In it, the government aims to strip whatever semblance of constitutional liberties and rights are left after the Duterte administration’s stints into extrajudicial killings and human rights abuses, that have claimed upwards of 5,000 lives and left indelible marks on the lives of countless Filipino families.2

On the 28th of February 2020, the Senate passed their version of the Anti-Terror bill, with 19 senators voting yes, and only 2 voting no.3 Debate still rages in the House of Representatives on its merits and its dangers,4 however, as of the 29th of May, two congressional committees approved the Anti-Terror Bill.5 As the people of the archipelago face the greatest health crisis of this century without mass testing, public safety, and financial stability, Congress is trying to take advantage of us while we are down and already suffering from pandemic and the excesses of government.

A History of Insurgency

Different insurgent groups exist within our country, whose goals aim to threaten and change the status quo — to overthrow the people who benefit from it: the current ruling class. The most prominent of these groups are the Bangsamoro separatists (such as the MNLF and MILF), the Islamic fundamentalists (such as the BIFF, the Abu Sayyaf, and the Maute Group)6 and the Marxist-Leninist parties engaged in armed struggle (the CPP-NPA-NDF and remnants of MLPP-RHB).7

These sets of militant organizations with their own allegiances and motivations have been operating for decades across the archipelago, challenging government power in rural and urban areas around the country.

It is in this landscape of insurgency that in 1996, then-Senator Juan Ponce Enrile introduced a bill that would create a legal definition for terrorism, and outline what the police and military can or cannot do to catch and prosecute convicted “terrorists.”8 A “watered-down” and “toothless” version of this bill became the Human Security Act, signed into law by then-President Gloria Macapagal-Arroyo in 2007.9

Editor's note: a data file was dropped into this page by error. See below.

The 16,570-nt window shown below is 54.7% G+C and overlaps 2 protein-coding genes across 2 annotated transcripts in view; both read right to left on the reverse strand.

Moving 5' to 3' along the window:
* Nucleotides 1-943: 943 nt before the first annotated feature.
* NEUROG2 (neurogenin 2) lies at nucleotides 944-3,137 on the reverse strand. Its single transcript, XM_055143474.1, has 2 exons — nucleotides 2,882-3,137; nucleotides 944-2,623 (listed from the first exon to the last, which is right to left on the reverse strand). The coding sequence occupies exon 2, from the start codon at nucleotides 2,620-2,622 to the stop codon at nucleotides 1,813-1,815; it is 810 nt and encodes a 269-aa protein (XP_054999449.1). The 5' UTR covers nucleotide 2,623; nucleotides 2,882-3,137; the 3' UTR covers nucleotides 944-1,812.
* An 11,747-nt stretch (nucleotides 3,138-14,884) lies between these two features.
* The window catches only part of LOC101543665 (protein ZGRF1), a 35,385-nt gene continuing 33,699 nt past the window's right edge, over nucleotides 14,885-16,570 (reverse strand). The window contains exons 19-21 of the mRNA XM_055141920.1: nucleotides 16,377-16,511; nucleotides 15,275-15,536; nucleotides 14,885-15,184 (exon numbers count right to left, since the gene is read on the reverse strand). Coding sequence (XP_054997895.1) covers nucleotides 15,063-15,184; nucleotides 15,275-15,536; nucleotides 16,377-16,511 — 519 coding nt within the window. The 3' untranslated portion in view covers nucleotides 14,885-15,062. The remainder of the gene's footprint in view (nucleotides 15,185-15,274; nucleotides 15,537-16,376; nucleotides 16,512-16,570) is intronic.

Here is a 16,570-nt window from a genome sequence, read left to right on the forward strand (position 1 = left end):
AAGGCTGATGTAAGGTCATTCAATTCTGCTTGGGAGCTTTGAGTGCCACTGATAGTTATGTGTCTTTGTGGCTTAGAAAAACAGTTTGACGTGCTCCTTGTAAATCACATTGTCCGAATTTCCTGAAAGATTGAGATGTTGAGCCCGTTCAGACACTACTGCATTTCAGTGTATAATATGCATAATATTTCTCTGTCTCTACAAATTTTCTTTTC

However, the rhetoric since then has evolved as Rodrigo Duterte became the President of the Philippines. Duterte has condoned and even called for the extrajudicial execution of alleged drug users and pushers as part of his campaign against illegal narcotics.10 He also told soldiers to shoot female rebel combatants in the genitalia, a clear violation of the Geneva Convention.11

Meanwhile, police and military forces regularly illegally detain dissidents, regardless of their affiliation or intention.12 There are even cases where farmers, workers, and activists are murdered as part of “anti-subversion activities.”13 Worse still, indigenous Lumad ancestral land across the country are being occupied illegally, while atrocities against their communities continue to be perpetrated.14

Left and right, in the name of public safety and order, the current administration has committed grave violations of human rights. Civil and military officers even called for the restoration and enhancement of laws and measures to make their jobs easier, presumably so that they could claim more victims and plunder more territory. This included the push by Secretary Año to bring back the Anti-Subversion Law that specifically targeted communists and those with communist sympathies.15

In this context, one cannot help but be skeptical about the government’s motivations in changing the definition of terrorism, and extending the punishment to be meted out to suspects and convicts under this bill.

Reading Between the Lines